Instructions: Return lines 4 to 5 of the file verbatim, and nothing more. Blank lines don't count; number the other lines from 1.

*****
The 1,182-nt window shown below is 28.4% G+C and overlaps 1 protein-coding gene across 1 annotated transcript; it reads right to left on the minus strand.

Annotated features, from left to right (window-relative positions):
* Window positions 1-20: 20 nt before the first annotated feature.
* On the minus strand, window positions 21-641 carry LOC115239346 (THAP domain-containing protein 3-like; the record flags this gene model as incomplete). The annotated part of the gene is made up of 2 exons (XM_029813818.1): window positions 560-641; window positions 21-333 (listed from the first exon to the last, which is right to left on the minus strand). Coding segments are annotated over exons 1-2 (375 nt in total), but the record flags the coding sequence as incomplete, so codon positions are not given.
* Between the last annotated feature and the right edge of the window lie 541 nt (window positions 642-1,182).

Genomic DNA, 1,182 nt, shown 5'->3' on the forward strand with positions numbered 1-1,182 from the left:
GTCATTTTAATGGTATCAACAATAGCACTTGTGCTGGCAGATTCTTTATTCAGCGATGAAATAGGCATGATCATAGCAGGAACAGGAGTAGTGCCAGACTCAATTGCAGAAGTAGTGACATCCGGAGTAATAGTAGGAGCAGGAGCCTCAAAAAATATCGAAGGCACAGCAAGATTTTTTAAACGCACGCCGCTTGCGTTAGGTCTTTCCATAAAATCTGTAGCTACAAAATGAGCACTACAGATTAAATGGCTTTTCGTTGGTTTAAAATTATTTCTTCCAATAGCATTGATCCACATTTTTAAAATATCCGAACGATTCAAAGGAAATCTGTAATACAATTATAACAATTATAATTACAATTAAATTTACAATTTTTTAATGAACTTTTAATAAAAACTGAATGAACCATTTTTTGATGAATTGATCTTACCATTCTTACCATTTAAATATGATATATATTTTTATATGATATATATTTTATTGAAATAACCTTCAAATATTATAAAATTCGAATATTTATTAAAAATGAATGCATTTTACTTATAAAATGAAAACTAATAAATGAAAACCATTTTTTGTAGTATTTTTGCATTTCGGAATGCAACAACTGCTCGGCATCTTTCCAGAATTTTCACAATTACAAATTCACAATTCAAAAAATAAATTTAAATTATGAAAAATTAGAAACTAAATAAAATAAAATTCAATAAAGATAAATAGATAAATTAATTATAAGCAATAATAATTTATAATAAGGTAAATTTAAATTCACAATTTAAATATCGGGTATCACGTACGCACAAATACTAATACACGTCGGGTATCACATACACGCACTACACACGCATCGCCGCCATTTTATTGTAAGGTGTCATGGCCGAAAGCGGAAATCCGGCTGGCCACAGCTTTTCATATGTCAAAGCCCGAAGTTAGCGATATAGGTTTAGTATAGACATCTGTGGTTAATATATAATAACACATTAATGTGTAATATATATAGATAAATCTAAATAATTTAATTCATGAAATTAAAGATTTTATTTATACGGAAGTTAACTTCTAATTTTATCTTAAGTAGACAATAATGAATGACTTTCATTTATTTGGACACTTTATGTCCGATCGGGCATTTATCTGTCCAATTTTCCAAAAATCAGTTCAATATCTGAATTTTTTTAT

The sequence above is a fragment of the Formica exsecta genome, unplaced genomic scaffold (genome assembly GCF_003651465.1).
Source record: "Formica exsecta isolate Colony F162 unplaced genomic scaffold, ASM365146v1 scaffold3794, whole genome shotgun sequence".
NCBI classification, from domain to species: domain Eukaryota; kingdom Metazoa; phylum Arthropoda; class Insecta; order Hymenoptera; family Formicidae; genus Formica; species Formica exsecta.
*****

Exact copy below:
* On the minus strand, window positions 21-641 carry LOC115239346 (THAP domain-containing protein 3-like; the record flags this gene model as incomplete). The annotated part of the gene is made up of 2 exons (XM_029813818.1): window positions 560-641; window positions 21-333 (listed from the first exon to the last, which is right to left on the minus strand). Coding segments are annotated over exons 1-2 (375 nt in total), but the record flags the coding sequence as incomplete, so codon positions are not given.
* Between the last annotated feature and the right edge of the window lie 541 nt (window positions 642-1,182).